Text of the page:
Now, I’m going to go spend more time not on the Internets because I need to do that, & I’m going to let the thought of this day being a sort of independence day sink in because it’s a realization that is a long time in coming and it’s incredibly important. I’ll never forget what happened that day, but I’m not going to let it eat me alive anymore, either. 
Post script: Okay, so I did put this down earlier, but before I got up to have dinner and family time I realized it was too long for pure stream of consciousness and all of its rambling run-ons, so I set it aside to come back to tonight for a bit of tidying up. But I realized that while I do think that the media circus and misery porn is unhealthy and too easily pushed into lines that work against love and compassion, I wanted to make it clear that I’m also NOT judging others for still having trouble with the anniversary, or certainly with broader elements of life since then. I don’t expect the world to turn up for a genuine round of Kumbaya and magically have it stick. (That takes work, people. The kind I referenced above.) However, I do hope that we can all move in and toward compassionate learning, which also includes (to and of?) oneself. So I decided to share some of my new realizations here today. Which I’m going to go ahead and post now before the idea becomes too unnerving to Keep Swimming on through.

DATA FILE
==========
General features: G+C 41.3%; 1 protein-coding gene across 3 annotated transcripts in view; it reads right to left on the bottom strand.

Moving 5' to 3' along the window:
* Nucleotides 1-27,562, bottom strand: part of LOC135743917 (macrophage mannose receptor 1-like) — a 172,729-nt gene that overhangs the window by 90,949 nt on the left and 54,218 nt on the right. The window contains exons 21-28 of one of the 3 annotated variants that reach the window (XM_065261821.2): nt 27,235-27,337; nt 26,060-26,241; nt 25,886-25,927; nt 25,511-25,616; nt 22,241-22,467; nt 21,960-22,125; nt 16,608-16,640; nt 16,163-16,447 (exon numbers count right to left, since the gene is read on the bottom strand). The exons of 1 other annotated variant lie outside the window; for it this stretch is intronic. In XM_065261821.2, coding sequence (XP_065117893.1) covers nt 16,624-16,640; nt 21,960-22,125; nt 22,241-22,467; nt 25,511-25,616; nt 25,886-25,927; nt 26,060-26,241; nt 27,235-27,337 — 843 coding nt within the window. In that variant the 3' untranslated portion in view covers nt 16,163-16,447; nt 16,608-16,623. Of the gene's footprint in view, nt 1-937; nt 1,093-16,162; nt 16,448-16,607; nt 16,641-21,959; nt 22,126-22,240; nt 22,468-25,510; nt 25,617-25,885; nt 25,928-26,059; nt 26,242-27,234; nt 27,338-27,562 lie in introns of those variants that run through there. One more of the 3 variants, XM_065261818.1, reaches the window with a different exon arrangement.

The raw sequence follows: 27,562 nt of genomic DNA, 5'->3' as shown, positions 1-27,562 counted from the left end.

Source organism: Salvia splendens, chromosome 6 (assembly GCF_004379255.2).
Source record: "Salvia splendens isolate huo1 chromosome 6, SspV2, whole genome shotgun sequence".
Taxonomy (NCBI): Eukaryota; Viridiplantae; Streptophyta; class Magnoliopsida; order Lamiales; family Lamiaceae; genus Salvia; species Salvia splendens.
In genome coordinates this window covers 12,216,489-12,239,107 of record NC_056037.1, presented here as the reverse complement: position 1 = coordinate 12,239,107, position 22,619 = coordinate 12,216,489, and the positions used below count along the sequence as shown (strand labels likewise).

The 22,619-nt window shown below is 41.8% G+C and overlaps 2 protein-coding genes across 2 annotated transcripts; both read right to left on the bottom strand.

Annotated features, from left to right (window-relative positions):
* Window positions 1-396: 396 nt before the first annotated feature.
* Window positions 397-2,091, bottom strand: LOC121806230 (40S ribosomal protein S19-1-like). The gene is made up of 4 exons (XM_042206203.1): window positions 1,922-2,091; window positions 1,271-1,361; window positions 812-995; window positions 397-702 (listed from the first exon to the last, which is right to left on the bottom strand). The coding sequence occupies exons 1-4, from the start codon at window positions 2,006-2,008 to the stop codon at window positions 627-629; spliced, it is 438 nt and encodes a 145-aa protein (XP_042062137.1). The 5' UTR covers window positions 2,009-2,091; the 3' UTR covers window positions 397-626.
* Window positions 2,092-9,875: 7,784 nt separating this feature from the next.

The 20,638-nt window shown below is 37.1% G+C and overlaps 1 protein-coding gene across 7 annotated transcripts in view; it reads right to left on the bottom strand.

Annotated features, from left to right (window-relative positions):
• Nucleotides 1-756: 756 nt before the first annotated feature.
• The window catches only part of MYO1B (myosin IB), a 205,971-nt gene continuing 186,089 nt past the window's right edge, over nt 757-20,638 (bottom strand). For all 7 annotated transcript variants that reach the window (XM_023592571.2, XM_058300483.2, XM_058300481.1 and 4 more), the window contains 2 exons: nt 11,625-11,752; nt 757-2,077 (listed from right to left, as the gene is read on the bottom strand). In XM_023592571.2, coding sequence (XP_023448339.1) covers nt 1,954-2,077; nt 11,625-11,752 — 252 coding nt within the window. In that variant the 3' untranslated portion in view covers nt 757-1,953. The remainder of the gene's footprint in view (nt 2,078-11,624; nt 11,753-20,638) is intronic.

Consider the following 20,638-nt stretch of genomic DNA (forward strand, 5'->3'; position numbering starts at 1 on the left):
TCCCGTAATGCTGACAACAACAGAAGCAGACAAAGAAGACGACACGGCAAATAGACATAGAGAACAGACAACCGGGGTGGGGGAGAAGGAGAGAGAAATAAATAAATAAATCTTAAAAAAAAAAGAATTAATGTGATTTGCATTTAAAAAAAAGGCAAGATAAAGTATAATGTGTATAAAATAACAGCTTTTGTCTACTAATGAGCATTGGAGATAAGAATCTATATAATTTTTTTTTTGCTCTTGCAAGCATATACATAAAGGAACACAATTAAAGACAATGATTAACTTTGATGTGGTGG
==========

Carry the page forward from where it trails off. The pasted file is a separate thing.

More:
Also? Huge thanks to Rin who waded through my stream of consciousness earlier and helped turned this into something, well, readable.

Jim’s post can now be found on his blog, Stonekettle Station.